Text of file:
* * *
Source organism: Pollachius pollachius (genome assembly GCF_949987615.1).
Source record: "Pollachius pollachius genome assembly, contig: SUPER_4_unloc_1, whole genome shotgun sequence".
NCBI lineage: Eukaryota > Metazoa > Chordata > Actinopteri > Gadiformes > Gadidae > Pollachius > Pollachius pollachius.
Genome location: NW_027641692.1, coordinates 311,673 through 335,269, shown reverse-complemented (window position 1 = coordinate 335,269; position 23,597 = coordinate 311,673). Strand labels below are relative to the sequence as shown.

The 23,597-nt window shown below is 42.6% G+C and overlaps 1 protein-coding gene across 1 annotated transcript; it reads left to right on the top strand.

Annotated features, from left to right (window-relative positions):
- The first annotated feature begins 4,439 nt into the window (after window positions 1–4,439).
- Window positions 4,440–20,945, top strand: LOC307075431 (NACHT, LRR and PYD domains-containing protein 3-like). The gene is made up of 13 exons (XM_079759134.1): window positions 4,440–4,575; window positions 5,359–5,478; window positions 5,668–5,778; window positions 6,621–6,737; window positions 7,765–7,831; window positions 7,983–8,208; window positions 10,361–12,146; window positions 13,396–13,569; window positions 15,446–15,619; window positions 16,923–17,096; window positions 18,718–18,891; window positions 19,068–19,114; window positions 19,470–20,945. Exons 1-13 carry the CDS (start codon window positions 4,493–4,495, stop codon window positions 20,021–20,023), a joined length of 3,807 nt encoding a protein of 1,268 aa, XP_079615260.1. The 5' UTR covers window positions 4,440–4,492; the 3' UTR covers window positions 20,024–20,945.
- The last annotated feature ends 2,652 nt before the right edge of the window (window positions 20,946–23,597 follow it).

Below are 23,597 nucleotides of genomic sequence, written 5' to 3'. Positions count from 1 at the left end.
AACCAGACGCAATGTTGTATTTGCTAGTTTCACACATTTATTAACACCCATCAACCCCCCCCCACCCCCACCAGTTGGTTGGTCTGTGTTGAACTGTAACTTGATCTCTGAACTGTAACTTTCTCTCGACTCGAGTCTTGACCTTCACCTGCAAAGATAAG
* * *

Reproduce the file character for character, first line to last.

Source organism: Pollachius pollachius (genome assembly GCF_949987615.1).
Source record: "Pollachius pollachius genome assembly, contig: SUPER_4_unloc_1, whole genome shotgun sequence".
NCBI lineage: Eukaryota > Metazoa > Chordata > Actinopteri > Gadiformes > Gadidae > Pollachius > Pollachius pollachius.
Genome location: NW_027641692.1, coordinates 311,673 through 335,269, shown reverse-complemented (window position 1 = coordinate 335,269; position 23,597 = coordinate 311,673). Strand labels below are relative to the sequence as shown.

The 23,597-nt window shown below is 42.6% G+C and overlaps 1 protein-coding gene across 1 annotated transcript; it reads left to right on the top strand.

Annotated features, from left to right (window-relative positions):
- The first annotated feature begins 4,439 nt into the window (after window positions 1–4,439).
- Window positions 4,440–20,945, top strand: LOC307075431 (NACHT, LRR and PYD domains-containing protein 3-like). The gene is made up of 13 exons (XM_079759134.1): window positions 4,440–4,575; window positions 5,359–5,478; window positions 5,668–5,778; window positions 6,621–6,737; window positions 7,765–7,831; window positions 7,983–8,208; window positions 10,361–12,146; window positions 13,396–13,569; window positions 15,446–15,619; window positions 16,923–17,096; window positions 18,718–18,891; window positions 19,068–19,114; window positions 19,470–20,945. Exons 1-13 carry the CDS (start codon window positions 4,493–4,495, stop codon window positions 20,021–20,023), a joined length of 3,807 nt encoding a protein of 1,268 aa, XP_079615260.1. The 5' UTR covers window positions 4,440–4,492; the 3' UTR covers window positions 20,024–20,945.
- The last annotated feature ends 2,652 nt before the right edge of the window (window positions 20,946–23,597 follow it).

Below are 23,597 nucleotides of genomic sequence, written 5' to 3'. Positions count from 1 at the left end.
AACCAGACGCAATGTTGTATTTGCTAGTTTCACACATTTATTAACACCCATCAACCCCCCCCCACCCCCACCAGTTGGTTGGTCTGTGTTGAACTGTAACTTGATCTCTGAACTGTAACTTTCTCTCGACTCGAGTCTTGACCTTCACCTGCAAAGATAAG